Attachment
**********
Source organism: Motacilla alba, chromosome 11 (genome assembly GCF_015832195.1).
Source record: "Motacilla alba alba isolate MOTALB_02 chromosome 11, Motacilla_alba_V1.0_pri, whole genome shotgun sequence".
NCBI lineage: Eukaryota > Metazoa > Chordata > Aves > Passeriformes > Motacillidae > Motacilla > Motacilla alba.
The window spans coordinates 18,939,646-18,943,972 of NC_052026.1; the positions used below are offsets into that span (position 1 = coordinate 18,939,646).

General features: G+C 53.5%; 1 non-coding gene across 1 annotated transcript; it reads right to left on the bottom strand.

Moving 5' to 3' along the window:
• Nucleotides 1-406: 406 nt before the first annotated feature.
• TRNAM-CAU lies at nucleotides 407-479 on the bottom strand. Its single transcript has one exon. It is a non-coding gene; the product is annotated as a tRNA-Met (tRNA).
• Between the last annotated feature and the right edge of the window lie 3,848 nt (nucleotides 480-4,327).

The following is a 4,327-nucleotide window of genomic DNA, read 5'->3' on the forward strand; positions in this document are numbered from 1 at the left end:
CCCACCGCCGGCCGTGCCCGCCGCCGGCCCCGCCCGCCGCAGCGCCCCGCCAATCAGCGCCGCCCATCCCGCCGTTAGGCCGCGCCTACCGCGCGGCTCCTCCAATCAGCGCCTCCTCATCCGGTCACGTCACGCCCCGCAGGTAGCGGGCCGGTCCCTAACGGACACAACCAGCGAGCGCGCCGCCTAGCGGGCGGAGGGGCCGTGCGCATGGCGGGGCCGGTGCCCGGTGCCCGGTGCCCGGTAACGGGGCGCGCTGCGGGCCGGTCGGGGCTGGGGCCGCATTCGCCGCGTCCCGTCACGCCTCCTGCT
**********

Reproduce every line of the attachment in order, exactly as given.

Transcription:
Source organism: Motacilla alba, chromosome 11 (genome assembly GCF_015832195.1).
Source record: "Motacilla alba alba isolate MOTALB_02 chromosome 11, Motacilla_alba_V1.0_pri, whole genome shotgun sequence".
NCBI lineage: Eukaryota > Metazoa > Chordata > Aves > Passeriformes > Motacillidae > Motacilla > Motacilla alba.
The window spans coordinates 18,939,646-18,943,972 of NC_052026.1; the positions used below are offsets into that span (position 1 = coordinate 18,939,646).

General features: G+C 53.5%; 1 non-coding gene across 1 annotated transcript; it reads right to left on the bottom strand.

Moving 5' to 3' along the window:
• Nucleotides 1-406: 406 nt before the first annotated feature.
• TRNAM-CAU lies at nucleotides 407-479 on the bottom strand. Its single transcript has one exon. It is a non-coding gene; the product is annotated as a tRNA-Met (tRNA).
• Between the last annotated feature and the right edge of the window lie 3,848 nt (nucleotides 480-4,327).

The following is a 4,327-nucleotide window of genomic DNA, read 5'->3' on the forward strand; positions in this document are numbered from 1 at the left end:
CCCACCGCCGGCCGTGCCCGCCGCCGGCCCCGCCCGCCGCAGCGCCCCGCCAATCAGCGCCGCCCATCCCGCCGTTAGGCCGCGCCTACCGCGCGGCTCCTCCAATCAGCGCCTCCTCATCCGGTCACGTCACGCCCCGCAGGTAGCGGGCCGGTCCCTAACGGACACAACCAGCGAGCGCGCCGCCTAGCGGGCGGAGGGGCCGTGCGCATGGCGGGGCCGGTGCCCGGTGCCCGGTGCCCGGTAACGGGGCGCGCTGCGGGCCGGTCGGGGCTGGGGCCGCATTCGCCGCGTCCCGTCACGCCTCCTGCT